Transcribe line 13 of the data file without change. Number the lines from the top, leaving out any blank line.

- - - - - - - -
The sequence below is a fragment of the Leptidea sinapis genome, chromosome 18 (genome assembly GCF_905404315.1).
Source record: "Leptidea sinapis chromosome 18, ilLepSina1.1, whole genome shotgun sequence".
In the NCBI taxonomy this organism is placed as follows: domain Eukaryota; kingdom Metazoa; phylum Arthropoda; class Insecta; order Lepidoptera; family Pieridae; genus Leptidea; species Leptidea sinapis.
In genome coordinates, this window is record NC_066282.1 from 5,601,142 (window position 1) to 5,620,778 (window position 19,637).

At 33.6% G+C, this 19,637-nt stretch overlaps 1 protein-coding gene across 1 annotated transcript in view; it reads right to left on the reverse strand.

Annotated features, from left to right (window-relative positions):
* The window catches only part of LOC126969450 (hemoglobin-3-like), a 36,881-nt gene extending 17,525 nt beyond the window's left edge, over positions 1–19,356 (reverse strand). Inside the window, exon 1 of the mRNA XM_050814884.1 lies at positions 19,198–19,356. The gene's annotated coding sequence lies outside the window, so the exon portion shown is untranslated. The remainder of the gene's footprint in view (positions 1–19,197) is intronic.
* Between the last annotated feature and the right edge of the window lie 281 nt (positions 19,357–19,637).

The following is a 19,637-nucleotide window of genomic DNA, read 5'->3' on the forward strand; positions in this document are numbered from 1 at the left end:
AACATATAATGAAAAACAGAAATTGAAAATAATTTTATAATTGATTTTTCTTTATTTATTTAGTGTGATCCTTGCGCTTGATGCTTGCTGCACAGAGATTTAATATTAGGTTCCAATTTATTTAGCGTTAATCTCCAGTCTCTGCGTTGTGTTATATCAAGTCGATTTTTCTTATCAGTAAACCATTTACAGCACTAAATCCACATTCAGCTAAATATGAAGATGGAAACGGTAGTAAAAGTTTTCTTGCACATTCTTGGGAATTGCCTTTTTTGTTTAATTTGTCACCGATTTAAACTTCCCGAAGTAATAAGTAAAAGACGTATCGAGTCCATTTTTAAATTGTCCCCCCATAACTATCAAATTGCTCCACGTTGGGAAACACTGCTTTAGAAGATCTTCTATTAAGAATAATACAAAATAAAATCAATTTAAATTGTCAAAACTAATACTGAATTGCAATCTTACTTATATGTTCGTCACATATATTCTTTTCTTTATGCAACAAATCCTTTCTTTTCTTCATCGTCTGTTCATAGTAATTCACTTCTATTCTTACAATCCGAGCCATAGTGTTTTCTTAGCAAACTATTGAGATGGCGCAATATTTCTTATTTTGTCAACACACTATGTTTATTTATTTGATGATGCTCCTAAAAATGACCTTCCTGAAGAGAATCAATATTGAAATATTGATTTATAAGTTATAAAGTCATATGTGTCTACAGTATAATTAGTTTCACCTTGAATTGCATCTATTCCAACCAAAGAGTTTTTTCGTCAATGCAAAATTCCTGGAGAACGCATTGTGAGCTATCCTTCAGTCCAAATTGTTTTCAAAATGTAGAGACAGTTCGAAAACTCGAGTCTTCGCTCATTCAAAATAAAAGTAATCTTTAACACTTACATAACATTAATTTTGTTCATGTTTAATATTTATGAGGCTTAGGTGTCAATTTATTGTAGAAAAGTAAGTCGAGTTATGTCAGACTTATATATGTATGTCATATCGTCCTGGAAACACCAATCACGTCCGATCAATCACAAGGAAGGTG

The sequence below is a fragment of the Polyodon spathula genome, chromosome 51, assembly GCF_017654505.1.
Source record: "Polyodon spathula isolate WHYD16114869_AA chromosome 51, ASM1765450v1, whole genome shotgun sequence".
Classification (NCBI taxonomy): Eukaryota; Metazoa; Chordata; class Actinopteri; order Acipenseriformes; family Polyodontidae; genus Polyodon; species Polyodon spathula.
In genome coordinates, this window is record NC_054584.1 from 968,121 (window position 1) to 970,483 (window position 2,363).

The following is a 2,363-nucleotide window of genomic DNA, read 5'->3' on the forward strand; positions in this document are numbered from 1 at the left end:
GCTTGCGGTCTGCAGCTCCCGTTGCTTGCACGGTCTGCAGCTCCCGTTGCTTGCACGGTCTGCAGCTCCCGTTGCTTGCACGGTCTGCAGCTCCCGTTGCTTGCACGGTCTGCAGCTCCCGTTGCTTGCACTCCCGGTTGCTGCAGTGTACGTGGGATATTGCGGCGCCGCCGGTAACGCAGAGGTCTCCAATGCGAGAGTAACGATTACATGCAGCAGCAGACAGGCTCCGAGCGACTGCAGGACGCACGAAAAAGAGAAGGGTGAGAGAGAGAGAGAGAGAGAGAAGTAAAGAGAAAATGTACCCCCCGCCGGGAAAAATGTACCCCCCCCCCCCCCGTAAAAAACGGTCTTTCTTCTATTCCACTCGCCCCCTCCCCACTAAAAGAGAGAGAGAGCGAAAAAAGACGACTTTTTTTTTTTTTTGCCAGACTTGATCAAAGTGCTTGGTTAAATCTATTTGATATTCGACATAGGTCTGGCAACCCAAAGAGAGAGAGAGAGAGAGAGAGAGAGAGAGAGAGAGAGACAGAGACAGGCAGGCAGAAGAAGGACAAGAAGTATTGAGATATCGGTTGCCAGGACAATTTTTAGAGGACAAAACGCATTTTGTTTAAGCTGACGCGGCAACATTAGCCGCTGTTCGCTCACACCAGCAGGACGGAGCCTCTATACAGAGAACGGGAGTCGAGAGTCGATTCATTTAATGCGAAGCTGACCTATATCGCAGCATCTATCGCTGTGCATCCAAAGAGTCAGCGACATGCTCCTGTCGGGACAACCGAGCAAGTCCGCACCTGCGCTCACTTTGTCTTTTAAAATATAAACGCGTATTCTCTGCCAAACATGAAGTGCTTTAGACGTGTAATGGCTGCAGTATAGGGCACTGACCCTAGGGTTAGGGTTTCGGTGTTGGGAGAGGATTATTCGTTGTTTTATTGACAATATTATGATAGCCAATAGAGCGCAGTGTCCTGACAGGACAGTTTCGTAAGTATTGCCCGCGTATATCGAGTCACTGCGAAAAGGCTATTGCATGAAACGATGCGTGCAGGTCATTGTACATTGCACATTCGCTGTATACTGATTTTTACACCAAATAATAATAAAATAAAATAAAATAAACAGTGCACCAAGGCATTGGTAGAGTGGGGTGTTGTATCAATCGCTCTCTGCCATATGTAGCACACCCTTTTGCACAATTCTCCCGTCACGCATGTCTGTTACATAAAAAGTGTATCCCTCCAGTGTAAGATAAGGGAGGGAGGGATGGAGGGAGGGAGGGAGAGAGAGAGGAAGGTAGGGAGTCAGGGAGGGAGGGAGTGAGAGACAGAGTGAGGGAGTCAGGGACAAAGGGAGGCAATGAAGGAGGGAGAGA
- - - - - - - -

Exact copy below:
Classification (NCBI taxonomy): Eukaryota; Metazoa; Chordata; class Actinopteri; order Acipenseriformes; family Polyodontidae; genus Polyodon; species Polyodon spathula.